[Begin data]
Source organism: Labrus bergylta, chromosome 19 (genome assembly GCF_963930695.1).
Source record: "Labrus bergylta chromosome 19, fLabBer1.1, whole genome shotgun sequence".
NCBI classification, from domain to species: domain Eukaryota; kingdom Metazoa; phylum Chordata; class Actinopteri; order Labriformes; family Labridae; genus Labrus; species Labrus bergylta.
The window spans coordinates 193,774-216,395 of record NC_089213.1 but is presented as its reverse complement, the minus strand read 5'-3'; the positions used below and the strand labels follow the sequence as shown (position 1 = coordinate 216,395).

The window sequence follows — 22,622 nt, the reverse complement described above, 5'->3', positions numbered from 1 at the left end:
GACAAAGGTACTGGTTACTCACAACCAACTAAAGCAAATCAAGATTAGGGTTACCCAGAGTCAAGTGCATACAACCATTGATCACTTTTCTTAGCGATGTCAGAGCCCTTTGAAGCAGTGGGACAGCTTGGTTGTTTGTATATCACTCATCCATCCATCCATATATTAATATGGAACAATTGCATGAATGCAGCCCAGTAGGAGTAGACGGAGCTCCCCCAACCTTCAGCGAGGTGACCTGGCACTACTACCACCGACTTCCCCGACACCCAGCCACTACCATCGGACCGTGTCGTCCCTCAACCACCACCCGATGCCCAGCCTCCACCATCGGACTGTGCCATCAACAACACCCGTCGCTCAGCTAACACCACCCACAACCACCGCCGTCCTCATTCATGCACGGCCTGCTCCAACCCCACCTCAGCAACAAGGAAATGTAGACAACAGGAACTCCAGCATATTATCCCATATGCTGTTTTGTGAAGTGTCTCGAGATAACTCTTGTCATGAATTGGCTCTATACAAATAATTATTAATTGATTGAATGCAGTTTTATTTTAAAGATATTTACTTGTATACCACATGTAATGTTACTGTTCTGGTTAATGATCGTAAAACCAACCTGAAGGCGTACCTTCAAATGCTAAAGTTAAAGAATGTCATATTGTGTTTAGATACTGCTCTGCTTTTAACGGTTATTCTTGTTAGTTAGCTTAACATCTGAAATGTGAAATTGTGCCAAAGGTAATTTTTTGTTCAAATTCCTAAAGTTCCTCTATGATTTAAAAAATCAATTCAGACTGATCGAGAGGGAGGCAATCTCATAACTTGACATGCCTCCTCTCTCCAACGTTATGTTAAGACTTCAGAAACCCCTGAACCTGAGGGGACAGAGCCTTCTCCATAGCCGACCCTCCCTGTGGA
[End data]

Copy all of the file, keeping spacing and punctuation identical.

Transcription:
Source organism: Labrus bergylta, chromosome 19 (genome assembly GCF_963930695.1).
Source record: "Labrus bergylta chromosome 19, fLabBer1.1, whole genome shotgun sequence".
NCBI classification, from domain to species: domain Eukaryota; kingdom Metazoa; phylum Chordata; class Actinopteri; order Labriformes; family Labridae; genus Labrus; species Labrus bergylta.
The window spans coordinates 193,774-216,395 of record NC_089213.1 but is presented as its reverse complement, the minus strand read 5'-3'; the positions used below and the strand labels follow the sequence as shown (position 1 = coordinate 216,395).

The window sequence follows — 22,622 nt, the reverse complement described above, 5'->3', positions numbered from 1 at the left end:
GACAAAGGTACTGGTTACTCACAACCAACTAAAGCAAATCAAGATTAGGGTTACCCAGAGTCAAGTGCATACAACCATTGATCACTTTTCTTAGCGATGTCAGAGCCCTTTGAAGCAGTGGGACAGCTTGGTTGTTTGTATATCACTCATCCATCCATCCATATATTAATATGGAACAATTGCATGAATGCAGCCCAGTAGGAGTAGACGGAGCTCCCCCAACCTTCAGCGAGGTGACCTGGCACTACTACCACCGACTTCCCCGACACCCAGCCACTACCATCGGACCGTGTCGTCCCTCAACCACCACCCGATGCCCAGCCTCCACCATCGGACTGTGCCATCAACAACACCCGTCGCTCAGCTAACACCACCCACAACCACCGCCGTCCTCATTCATGCACGGCCTGCTCCAACCCCACCTCAGCAACAAGGAAATGTAGACAACAGGAACTCCAGCATATTATCCCATATGCTGTTTTGTGAAGTGTCTCGAGATAACTCTTGTCATGAATTGGCTCTATACAAATAATTATTAATTGATTGAATGCAGTTTTATTTTAAAGATATTTACTTGTATACCACATGTAATGTTACTGTTCTGGTTAATGATCGTAAAACCAACCTGAAGGCGTACCTTCAAATGCTAAAGTTAAAGAATGTCATATTGTGTTTAGATACTGCTCTGCTTTTAACGGTTATTCTTGTTAGTTAGCTTAACATCTGAAATGTGAAATTGTGCCAAAGGTAATTTTTTGTTCAAATTCCTAAAGTTCCTCTATGATTTAAAAAATCAATTCAGACTGATCGAGAGGGAGGCAATCTCATAACTTGACATGCCTCCTCTCTCCAACGTTATGTTAAGACTTCAGAAACCCCTGAACCTGAGGGGACAGAGCCTTCTCCATAGCCGACCCTCCCTGTGGA